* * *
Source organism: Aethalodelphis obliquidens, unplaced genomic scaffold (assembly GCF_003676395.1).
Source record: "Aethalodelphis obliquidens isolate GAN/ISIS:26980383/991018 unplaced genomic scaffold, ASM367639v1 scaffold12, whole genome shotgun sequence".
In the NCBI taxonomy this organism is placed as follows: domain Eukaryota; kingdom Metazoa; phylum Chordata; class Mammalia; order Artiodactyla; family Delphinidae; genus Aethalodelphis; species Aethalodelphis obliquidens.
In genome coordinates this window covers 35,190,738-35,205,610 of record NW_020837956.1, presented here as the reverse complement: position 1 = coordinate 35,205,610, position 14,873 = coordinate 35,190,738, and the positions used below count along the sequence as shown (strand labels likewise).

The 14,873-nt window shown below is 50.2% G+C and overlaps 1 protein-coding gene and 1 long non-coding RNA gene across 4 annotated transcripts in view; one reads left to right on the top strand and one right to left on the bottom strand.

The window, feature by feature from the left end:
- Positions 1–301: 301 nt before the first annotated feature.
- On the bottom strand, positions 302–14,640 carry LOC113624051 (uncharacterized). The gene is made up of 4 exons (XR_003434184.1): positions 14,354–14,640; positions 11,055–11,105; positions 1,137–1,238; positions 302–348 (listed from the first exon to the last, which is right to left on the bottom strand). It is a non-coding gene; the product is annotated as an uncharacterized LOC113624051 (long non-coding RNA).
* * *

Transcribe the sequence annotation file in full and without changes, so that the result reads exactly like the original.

Source organism: Aethalodelphis obliquidens, unplaced genomic scaffold (assembly GCF_003676395.1).
Source record: "Aethalodelphis obliquidens isolate GAN/ISIS:26980383/991018 unplaced genomic scaffold, ASM367639v1 scaffold12, whole genome shotgun sequence".
In the NCBI taxonomy this organism is placed as follows: domain Eukaryota; kingdom Metazoa; phylum Chordata; class Mammalia; order Artiodactyla; family Delphinidae; genus Aethalodelphis; species Aethalodelphis obliquidens.
In genome coordinates this window covers 35,190,738-35,205,610 of record NW_020837956.1, presented here as the reverse complement: position 1 = coordinate 35,205,610, position 14,873 = coordinate 35,190,738, and the positions used below count along the sequence as shown (strand labels likewise).

The 14,873-nt window shown below is 50.2% G+C and overlaps 1 protein-coding gene and 1 long non-coding RNA gene across 4 annotated transcripts in view; one reads left to right on the top strand and one right to left on the bottom strand.

The window, feature by feature from the left end:
- Positions 1–301: 301 nt before the first annotated feature.
- On the bottom strand, positions 302–14,640 carry LOC113624051 (uncharacterized). The gene is made up of 4 exons (XR_003434184.1): positions 14,354–14,640; positions 11,055–11,105; positions 1,137–1,238; positions 302–348 (listed from the first exon to the last, which is right to left on the bottom strand). It is a non-coding gene; the product is annotated as an uncharacterized LOC113624051 (long non-coding RNA).